FSM rescues diplomacy with China
Simina vows to promote 'in-depth ties' with Beijing
By Mar-Vic Cagurangan
A few days before he left office in May, former Micronesian president David Panuelo unleashed his displeasure with China, divulging a list of the communist nation’s political transgressions including political warfare and bribery. However, Panuelo’s attempt to sever ties with Beijing was defeated by the FSM Congress’ rejection of his proposal to switch ties to Taiwan.
Panuelo’s successor, Wesley Simina, rescued the Federated States of Micronesia’s diplomacy with China, a predictable move given that the new president was the speaker of the Congress that said no to diplomatic shift.
The FSM “attaches great importance to developing a friendly relationship with China and will further promote in-depth relations between the two countries,” Simina said in his remarks on June 26 when Wu Wei, the new Chinese ambassador to the FSM, presented the letter of credence.
Wu said Chinese President Xi Jinping hopes "for strengthening and advancing relations" between China and the FSM.
Welcoming the Chinese ambassador, Simina said the accreditation “is even more timely, and signifies the opening of a new chapter in the 34-year history of FSM-China bilateral relations.”
Reiterating the FSM’s one-China policy, Simina thanked Beijing for its “contribution to the development of the FSM,” and vowed to “further enhance pragmatic cooperation with China in a bid to deepen bilateral relations.”
After the brief ceremony, Simina and Wu engaged in a private discussion on a range of topics including ongoing projects in the FSM, such as the air service agreement and medical referral agreements between the two nations, according to the Office of the FSM President.
China and the FSM established their diplomatic relations on Sept. 11, 1989. The Pacific island nation has been a recipient of Beijing’s Belt-and-Road initiative.
In recent years, however, the United States began crawling back into the Pacific region after long years of neglect, realizing it was on the verge of losing the continent’s favor to China.
While the FSM is affiliated with the U.S. by virtue of the Compact of Free Association, Washington recognized it as a fragile spot. When he was in office, Panuelo tried to strike a diplomatic balance, referring to China as “a great friend,” and the U.S. an “enduring partner.” In the twilight of his term, Panuelo finally picked a side. In the end, his attempt to dump China was shielded by an entrenched relationship between the two nations.
On May 18, Xi Jinping sent a congratulatory message to Simina on his inauguration as president of FSM. The Chinese leader said he stood “ready to join hands” with Simina “to support each other on issues concerning each other’s core interests, deepen exchanges and cooperation across the board, and promote the continuous development of the China-FSM comprehensive strategic partnership.”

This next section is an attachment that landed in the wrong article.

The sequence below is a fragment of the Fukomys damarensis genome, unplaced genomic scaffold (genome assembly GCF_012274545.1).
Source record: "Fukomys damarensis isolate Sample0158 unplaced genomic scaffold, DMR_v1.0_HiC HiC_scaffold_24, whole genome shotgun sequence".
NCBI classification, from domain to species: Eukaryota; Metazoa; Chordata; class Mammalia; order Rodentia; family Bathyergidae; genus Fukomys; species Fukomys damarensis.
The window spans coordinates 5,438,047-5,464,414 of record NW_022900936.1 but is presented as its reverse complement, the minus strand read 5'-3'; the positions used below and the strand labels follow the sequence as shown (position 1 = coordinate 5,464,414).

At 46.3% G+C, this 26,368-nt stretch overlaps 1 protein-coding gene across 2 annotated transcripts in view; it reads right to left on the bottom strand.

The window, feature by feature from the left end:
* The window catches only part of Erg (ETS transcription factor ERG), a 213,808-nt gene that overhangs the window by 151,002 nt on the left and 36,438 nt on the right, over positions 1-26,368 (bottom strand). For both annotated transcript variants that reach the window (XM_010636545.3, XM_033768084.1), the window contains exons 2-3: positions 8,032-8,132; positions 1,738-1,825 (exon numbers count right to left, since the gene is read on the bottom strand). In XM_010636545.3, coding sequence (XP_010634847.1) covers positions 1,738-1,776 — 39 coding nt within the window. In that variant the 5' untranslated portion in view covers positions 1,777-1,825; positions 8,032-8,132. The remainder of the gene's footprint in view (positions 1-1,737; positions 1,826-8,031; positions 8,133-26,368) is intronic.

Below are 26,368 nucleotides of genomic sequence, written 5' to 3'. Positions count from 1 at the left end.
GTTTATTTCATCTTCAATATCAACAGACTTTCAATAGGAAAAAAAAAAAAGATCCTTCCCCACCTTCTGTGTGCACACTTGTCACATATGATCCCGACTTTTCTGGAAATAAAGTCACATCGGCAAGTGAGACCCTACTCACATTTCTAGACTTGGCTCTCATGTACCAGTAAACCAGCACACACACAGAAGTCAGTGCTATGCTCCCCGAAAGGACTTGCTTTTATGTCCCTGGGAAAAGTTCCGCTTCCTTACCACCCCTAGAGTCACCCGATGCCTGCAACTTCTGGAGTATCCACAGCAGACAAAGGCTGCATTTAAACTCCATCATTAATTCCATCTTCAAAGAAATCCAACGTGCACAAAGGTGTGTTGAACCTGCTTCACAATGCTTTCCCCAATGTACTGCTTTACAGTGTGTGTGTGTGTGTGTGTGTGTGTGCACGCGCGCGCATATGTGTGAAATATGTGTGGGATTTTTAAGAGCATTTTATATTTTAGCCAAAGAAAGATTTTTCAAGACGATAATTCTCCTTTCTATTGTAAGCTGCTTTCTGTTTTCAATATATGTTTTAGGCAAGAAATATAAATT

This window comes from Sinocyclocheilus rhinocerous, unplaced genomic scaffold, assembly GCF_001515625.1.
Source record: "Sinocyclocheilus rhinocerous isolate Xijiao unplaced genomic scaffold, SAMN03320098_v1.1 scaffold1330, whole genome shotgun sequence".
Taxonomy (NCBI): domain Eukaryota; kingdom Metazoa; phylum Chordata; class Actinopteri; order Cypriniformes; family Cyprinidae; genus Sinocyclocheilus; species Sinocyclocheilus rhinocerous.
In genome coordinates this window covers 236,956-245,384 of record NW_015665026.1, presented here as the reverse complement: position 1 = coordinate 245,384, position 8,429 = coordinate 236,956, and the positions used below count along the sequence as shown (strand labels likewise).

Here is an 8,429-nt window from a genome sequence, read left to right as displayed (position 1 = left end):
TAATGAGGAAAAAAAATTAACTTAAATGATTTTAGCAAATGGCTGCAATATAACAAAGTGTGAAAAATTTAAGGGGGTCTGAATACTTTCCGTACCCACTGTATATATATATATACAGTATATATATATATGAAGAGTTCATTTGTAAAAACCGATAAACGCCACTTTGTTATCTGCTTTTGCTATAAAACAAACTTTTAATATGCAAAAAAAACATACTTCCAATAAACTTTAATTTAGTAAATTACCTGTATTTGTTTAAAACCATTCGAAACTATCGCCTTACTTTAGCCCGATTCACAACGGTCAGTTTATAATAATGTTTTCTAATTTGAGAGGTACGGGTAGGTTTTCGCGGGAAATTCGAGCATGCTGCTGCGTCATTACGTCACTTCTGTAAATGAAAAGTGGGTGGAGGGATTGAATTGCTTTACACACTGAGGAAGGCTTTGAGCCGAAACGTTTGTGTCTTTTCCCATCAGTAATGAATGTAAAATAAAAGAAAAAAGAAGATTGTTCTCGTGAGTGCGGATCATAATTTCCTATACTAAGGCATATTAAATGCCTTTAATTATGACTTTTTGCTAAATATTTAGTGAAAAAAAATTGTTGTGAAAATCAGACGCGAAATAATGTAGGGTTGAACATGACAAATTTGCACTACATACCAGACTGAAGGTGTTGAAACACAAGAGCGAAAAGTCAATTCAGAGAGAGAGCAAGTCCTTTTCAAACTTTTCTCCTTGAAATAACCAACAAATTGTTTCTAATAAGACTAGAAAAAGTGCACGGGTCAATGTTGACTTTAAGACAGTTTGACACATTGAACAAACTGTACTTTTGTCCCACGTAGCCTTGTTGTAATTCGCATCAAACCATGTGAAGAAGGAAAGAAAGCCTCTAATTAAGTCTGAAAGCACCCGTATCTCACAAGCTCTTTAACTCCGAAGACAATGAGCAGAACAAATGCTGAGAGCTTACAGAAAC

It is not currently known if China’s “research vessel” KeXue has returned to the FSM. Before the end of his term, Panuelo called a moratorium on the vessel’s activity after learning that the ship was using the nation’s waters to conduct espionage on U.S. security installations and assets as part of Beijing’s “political warfare” in the region.
The FSM’s renewed relations with Beijing keep Washington on its toes. While China has a foot in the door, the FSM— specifically Yap— is one of the U.S. military’s divert operation sites in the Pacific region in case its Guam posts are incapacitated during a conflict. This agreement is embedded in the compact.
On May 23, the U.S. and the FSM signed three compact-linked agreements that will renew the expiring economic provisions under the treaty. If approved by Congress, the FSM would receive $3.3 billion out of the $7 billion appropriation for freely associated states over 20 years.
Edged in between two superpowers, the FSM knows how to maintain the balancing act.
“Today is cause for celebration in the life of our young country,” Simina said during the signing ceremony. “These agreements continue a renewal and extension of our enduring partnership with the United States that began after World War II. They constitute a reciprocal commitment between our two governments to continue and deepen that partnership for years to come.”
“This is indeed a historic day. It is a day that symbolizes, with substance, the desire, intent, and willingness to renew our agreement, and to continue to deepen and strengthen our enduring and historical special relationship with the United States,” said Leo Falcam, FSM’s chief negotiator.
He said the agreement “respects each nation’s sovereignty and recognizes how far the FSM has progressed in our ever-increasing ability to effectively administer and manage the economic and financial affairs of this nation.”
“It represents our enduring FSM desire for continued economic growth and development and our mutual and bilateral desires for a stable, secure, and prosperous rules-based Pacific,” he added.
Alissa M. Bibb, chargé d’affaires of the U.S. Embassy in Kolonia, said the U.S. and the FSM “shared respect for democracy, commitment to human rights, the rule of law, and shared desire for the peace and security of the region.”
"We truly appreciate our deep and enduring partnership with the FSM, exemplified by the COFA,” she added.